Anticorruption: Key compliance strategies – KPMG Forensic

When it comes to corporate crime, companies need to be aware of the best models to ensure compliance and avoid charges, and advisers can help 

 Recent legislative moves have clamped down on corporate crime and placed compliance at the epicentre of major multinationals’ business agendas.
“There is a lot of anti-corruption legislation worldwide, such as the cross-border powers of the UK Bribery Act and the US Foreign Corrupt Practices Act, as well as the Spanish Criminal Code 2010, which means that, for the first time, businesses can be held criminally liable in Spain,” explains Enric Olcina, a Partner at KPMG Forensic. “This, coupled with a much more aggressive approach to enforcement, means that an in-depth understanding of compliance is critical for companies as well as their advisers.”
Olcina says that tougher regulations are likely to continue into next year, including another change to the Criminal Code that would strengthen enforcement powers. This environment has led to an increased demand for specialist advisers. They are being hired to develop internal compliance and anti-corruption systems and also conduct investigations and issue reports if any anti-corruption breaches occur.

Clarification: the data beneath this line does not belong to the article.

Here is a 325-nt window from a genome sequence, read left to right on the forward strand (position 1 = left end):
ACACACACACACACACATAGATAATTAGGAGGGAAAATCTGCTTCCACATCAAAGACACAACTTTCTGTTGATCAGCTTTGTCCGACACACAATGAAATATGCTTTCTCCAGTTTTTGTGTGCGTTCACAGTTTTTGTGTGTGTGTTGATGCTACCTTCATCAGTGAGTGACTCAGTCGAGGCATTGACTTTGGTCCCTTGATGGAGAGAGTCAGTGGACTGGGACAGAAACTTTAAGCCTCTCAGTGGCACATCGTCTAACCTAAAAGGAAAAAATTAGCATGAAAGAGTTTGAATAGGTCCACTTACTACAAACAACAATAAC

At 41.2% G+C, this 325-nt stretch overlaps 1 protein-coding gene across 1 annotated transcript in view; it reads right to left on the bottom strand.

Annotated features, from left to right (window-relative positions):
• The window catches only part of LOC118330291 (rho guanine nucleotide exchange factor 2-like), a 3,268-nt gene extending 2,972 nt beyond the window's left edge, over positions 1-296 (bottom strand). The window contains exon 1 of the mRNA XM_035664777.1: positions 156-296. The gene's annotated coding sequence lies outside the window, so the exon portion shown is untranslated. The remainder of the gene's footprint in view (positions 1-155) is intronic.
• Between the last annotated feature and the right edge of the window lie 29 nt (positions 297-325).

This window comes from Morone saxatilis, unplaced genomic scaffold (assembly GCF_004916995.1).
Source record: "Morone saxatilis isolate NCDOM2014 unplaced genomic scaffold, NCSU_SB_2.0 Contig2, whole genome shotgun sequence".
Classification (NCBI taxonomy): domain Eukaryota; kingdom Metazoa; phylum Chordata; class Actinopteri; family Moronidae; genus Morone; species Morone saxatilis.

Ángel Requena Rodríguez, also a Partner at KPMG Forensic in Madrid, says his firm is working on many projects for clients over compliance matters, and that putting an effective strategy and structure in place is vital for a company’s corporate governance. “There are seven key factors that companies need to embrace, with the most important being what we refer to as ‘tone at the top’,” Requena explains. “Senior executives need to be familiar with anti-corruption laws, both in Spain and in key jurisdictions worldwide. Management needs to get the message across to employees about how important compliance is.”
Requena concludes that a structure needs to be established to identify risks in the company, and implement adequate training and monitoring of the compliance programme. “Compliance is not a one-off concept, and it is imperative that everybody – from the top to the bottom – is acutely aware about the risks and of their duties.”